Farm-stays are an absolutely brilliant option for low-key, low-cost (in most cases) and eco-friendly family holidays and breaks. Particularly popular in the UK and France but also available in various other European countries (in Italy they're called agriturismi), they’re especially well suited to families with very young kids, who adore having friendly farm animals on tap and lots of space and fresh air to run around in.
On many farms with accommodation, guests are also invited join in with daily tasks, including animal feeding and egg collecting, and can feast on home-grown veg and other produce, available in on-site honesty shops. As such, a good farm-stay – Feather Down Farms being particularly popular with Takethefamily readers – can be the perfect example of sustainable and local travel.
Farm-stay accommodation is often in cottages converted from barns and other old farm buildings, but ‘glamping’ options such as safari-style tents and yurts are increasingly popular.
Don’t arrive with a carful of food. Many farms providing accommodation have honesty shops where you can stock up on its own and other produce, plus essentials such as matches and loo roll.
In properties with only a wood-fired stove, take a portable gas hob – lighting the stove and waiting for it to heat up just to make a morning brew or boil a pan water for pasta becomes wearing.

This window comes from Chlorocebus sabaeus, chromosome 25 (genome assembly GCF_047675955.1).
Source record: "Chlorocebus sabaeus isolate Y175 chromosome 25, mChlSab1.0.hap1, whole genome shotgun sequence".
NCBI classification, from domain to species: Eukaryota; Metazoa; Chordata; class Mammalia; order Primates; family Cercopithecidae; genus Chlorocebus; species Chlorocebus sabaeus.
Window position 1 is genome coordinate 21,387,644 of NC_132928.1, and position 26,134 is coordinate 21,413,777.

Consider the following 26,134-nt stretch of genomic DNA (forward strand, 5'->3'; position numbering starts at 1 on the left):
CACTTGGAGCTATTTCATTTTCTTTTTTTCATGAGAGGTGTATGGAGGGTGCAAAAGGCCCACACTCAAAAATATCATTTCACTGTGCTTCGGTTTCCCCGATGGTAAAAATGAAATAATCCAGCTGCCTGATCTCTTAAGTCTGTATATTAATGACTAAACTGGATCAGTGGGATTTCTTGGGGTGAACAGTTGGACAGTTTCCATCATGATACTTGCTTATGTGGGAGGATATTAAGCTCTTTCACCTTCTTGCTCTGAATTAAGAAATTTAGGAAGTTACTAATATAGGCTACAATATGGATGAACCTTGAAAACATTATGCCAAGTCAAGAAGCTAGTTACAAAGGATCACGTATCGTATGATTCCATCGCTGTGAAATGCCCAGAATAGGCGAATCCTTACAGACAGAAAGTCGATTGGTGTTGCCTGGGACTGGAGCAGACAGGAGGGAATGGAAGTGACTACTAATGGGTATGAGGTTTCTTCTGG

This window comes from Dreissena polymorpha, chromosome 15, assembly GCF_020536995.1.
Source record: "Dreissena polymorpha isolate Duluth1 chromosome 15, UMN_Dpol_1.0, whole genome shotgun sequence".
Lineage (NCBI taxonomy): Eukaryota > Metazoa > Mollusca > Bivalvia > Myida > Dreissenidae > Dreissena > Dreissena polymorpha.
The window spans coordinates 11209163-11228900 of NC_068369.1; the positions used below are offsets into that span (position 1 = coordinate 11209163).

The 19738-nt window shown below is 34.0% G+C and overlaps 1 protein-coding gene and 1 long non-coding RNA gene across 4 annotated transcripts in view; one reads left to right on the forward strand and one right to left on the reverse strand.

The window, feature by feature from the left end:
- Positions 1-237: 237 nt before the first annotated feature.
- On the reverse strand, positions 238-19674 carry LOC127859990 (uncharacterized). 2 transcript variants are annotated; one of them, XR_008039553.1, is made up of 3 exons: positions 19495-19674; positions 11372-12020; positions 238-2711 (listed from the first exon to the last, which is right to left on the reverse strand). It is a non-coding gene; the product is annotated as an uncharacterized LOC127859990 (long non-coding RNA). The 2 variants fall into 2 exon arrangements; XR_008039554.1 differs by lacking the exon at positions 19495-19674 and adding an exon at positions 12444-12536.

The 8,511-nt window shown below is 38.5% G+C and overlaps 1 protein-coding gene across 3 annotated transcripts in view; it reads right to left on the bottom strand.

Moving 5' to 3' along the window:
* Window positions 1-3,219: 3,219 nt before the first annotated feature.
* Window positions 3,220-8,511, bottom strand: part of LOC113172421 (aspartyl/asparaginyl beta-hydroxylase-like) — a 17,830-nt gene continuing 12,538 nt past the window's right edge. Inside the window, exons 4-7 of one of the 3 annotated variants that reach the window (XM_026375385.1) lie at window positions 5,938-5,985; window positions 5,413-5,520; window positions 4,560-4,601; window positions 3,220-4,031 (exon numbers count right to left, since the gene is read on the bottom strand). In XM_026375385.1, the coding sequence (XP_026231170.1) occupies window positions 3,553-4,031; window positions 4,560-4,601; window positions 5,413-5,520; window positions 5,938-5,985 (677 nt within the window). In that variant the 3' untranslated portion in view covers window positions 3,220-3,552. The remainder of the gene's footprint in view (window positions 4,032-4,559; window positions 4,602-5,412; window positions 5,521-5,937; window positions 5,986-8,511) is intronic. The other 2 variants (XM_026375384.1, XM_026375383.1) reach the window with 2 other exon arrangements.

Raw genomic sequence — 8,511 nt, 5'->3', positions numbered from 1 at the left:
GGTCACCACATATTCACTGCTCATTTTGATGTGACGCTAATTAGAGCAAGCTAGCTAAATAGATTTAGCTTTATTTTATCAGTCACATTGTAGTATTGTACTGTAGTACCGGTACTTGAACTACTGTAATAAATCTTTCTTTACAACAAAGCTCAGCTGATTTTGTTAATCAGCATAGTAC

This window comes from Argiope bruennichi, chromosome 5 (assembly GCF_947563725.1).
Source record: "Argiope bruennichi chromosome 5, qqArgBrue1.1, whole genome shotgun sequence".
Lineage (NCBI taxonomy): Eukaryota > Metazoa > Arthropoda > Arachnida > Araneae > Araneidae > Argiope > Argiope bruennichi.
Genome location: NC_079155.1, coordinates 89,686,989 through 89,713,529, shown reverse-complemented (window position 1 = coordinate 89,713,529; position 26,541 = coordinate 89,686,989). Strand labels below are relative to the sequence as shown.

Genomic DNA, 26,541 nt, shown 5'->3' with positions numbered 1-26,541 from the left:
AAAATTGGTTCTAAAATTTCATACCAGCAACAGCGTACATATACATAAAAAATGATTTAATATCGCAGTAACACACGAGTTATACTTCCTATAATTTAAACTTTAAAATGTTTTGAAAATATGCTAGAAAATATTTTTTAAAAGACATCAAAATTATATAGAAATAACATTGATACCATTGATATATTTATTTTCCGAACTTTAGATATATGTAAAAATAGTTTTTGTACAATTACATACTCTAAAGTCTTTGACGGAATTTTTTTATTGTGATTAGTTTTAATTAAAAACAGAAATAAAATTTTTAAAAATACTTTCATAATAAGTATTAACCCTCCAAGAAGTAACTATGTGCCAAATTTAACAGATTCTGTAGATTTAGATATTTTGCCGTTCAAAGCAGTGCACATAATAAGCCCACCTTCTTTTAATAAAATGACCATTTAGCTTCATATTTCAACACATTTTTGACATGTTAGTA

Find out about the availability of fireguards to place in front of log-burning stoves, and if none can be provided, take your own if this is a concern. Find out too what baby equipment can be hired.
Take some extra blankets in case what’s there isn’t sufficient.
Bring some toys and simple games (board games and low-key sports such as cricket and rounders), but avoid hand-held games, laptops and so on – farms are an excellent environment for kids to learn to play independently without the diversions of modern life, and for parents to learn to relax and let their offspring roam free to some degree.
Check extras you can book in advance – some farms let you, for instance, hire a rabbit for your stay so kids can get a taste of having responsibility for a pet.
Find out about activities such as farm tours and the chance for children to muck in, whether it’s milking goats or feeding the pigs their leftovers.
Think about bringing a telescope if none are provided – most farms are excellent places for star-gazing.
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